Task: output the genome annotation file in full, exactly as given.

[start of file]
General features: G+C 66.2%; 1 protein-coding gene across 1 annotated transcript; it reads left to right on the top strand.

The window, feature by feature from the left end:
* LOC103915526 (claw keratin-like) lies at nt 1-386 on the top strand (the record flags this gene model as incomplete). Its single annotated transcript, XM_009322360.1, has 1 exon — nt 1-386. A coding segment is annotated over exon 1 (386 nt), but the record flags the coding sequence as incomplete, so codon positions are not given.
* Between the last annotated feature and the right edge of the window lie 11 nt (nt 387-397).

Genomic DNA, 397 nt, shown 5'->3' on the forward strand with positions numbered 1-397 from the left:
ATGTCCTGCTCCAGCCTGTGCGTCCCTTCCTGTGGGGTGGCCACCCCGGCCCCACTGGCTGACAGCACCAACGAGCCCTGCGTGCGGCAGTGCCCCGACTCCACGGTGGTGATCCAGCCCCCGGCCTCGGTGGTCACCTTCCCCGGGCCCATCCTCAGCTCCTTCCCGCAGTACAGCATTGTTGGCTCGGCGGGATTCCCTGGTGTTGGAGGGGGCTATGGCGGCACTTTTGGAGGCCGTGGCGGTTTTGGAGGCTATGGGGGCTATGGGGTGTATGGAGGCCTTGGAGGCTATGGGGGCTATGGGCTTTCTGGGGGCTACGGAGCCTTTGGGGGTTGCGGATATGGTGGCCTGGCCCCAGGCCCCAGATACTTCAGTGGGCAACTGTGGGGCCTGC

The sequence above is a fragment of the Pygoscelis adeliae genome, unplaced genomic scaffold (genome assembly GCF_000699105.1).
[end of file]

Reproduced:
General features: G+C 66.2%; 1 protein-coding gene across 1 annotated transcript; it reads left to right on the top strand.

The window, feature by feature from the left end:
* LOC103915526 (claw keratin-like) lies at nt 1-386 on the top strand (the record flags this gene model as incomplete). Its single annotated transcript, XM_009322360.1, has 1 exon — nt 1-386. A coding segment is annotated over exon 1 (386 nt), but the record flags the coding sequence as incomplete, so codon positions are not given.
* Between the last annotated feature and the right edge of the window lie 11 nt (nt 387-397).

Genomic DNA, 397 nt, shown 5'->3' on the forward strand with positions numbered 1-397 from the left:
ATGTCCTGCTCCAGCCTGTGCGTCCCTTCCTGTGGGGTGGCCACCCCGGCCCCACTGGCTGACAGCACCAACGAGCCCTGCGTGCGGCAGTGCCCCGACTCCACGGTGGTGATCCAGCCCCCGGCCTCGGTGGTCACCTTCCCCGGGCCCATCCTCAGCTCCTTCCCGCAGTACAGCATTGTTGGCTCGGCGGGATTCCCTGGTGTTGGAGGGGGCTATGGCGGCACTTTTGGAGGCCGTGGCGGTTTTGGAGGCTATGGGGGCTATGGGGTGTATGGAGGCCTTGGAGGCTATGGGGGCTATGGGCTTTCTGGGGGCTACGGAGCCTTTGGGGGTTGCGGATATGGTGGCCTGGCCCCAGGCCCCAGATACTTCAGTGGGCAACTGTGGGGCCTGC

The sequence above is a fragment of the Pygoscelis adeliae genome, unplaced genomic scaffold (genome assembly GCF_000699105.1).